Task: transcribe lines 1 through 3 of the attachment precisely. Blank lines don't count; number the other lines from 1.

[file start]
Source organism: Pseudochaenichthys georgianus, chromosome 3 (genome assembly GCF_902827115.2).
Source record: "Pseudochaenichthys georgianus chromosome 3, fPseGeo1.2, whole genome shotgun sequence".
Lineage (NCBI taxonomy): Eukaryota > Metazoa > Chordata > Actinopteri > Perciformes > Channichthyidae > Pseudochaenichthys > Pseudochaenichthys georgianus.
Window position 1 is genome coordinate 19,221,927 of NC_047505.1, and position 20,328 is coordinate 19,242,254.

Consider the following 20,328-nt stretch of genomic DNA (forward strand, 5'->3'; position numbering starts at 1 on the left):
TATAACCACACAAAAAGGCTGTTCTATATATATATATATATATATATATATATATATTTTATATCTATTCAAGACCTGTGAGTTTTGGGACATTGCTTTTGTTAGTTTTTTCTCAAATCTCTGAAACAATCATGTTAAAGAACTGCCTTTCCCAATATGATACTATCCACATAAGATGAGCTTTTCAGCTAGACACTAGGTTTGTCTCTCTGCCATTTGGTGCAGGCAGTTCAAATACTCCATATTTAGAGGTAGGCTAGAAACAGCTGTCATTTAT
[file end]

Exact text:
Source organism: Pseudochaenichthys georgianus, chromosome 3 (genome assembly GCF_902827115.2).
Source record: "Pseudochaenichthys georgianus chromosome 3, fPseGeo1.2, whole genome shotgun sequence".
Lineage (NCBI taxonomy): Eukaryota > Metazoa > Chordata > Actinopteri > Perciformes > Channichthyidae > Pseudochaenichthys > Pseudochaenichthys georgianus.